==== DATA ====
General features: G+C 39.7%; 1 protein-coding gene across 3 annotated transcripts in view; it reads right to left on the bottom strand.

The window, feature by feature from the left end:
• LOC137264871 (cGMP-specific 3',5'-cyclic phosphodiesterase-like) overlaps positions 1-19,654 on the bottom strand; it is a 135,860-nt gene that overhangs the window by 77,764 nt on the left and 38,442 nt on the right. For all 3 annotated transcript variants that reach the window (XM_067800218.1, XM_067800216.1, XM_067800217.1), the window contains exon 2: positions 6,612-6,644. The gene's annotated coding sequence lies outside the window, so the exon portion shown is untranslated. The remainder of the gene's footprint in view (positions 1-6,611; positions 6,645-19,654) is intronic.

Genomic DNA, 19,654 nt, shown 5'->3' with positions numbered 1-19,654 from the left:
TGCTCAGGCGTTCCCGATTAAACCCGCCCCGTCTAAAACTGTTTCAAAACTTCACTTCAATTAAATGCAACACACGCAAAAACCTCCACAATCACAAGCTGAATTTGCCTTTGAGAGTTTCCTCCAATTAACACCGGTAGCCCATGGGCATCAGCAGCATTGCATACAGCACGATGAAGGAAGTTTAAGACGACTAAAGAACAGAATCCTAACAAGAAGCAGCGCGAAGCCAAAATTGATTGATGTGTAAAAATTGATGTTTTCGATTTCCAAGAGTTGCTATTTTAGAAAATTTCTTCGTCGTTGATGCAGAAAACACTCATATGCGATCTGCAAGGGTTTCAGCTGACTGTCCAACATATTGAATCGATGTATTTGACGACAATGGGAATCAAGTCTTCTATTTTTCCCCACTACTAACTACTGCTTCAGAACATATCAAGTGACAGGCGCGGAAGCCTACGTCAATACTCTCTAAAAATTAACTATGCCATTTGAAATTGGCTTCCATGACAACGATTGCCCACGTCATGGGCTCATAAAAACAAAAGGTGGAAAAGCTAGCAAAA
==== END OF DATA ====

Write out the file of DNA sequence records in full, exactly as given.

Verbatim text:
General features: G+C 39.7%; 1 protein-coding gene across 3 annotated transcripts in view; it reads right to left on the bottom strand.

The window, feature by feature from the left end:
• LOC137264871 (cGMP-specific 3',5'-cyclic phosphodiesterase-like) overlaps positions 1-19,654 on the bottom strand; it is a 135,860-nt gene that overhangs the window by 77,764 nt on the left and 38,442 nt on the right. For all 3 annotated transcript variants that reach the window (XM_067800218.1, XM_067800216.1, XM_067800217.1), the window contains exon 2: positions 6,612-6,644. The gene's annotated coding sequence lies outside the window, so the exon portion shown is untranslated. The remainder of the gene's footprint in view (positions 1-6,611; positions 6,645-19,654) is intronic.

Genomic DNA, 19,654 nt, shown 5'->3' with positions numbered 1-19,654 from the left:
TGCTCAGGCGTTCCCGATTAAACCCGCCCCGTCTAAAACTGTTTCAAAACTTCACTTCAATTAAATGCAACACACGCAAAAACCTCCACAATCACAAGCTGAATTTGCCTTTGAGAGTTTCCTCCAATTAACACCGGTAGCCCATGGGCATCAGCAGCATTGCATACAGCACGATGAAGGAAGTTTAAGACGACTAAAGAACAGAATCCTAACAAGAAGCAGCGCGAAGCCAAAATTGATTGATGTGTAAAAATTGATGTTTTCGATTTCCAAGAGTTGCTATTTTAGAAAATTTCTTCGTCGTTGATGCAGAAAACACTCATATGCGATCTGCAAGGGTTTCAGCTGACTGTCCAACATATTGAATCGATGTATTTGACGACAATGGGAATCAAGTCTTCTATTTTTCCCCACTACTAACTACTGCTTCAGAACATATCAAGTGACAGGCGCGGAAGCCTACGTCAATACTCTCTAAAAATTAACTATGCCATTTGAAATTGGCTTCCATGACAACGATTGCCCACGTCATGGGCTCATAAAAACAAAAGGTGGAAAAGCTAGCAAAA